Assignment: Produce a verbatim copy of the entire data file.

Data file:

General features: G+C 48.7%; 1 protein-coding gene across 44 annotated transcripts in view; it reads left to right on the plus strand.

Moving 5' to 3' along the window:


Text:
General features: G+C 48.7%; 1 protein-coding gene across 44 annotated transcripts in view; it reads left to right on the plus strand.

Moving 5' to 3' along the window: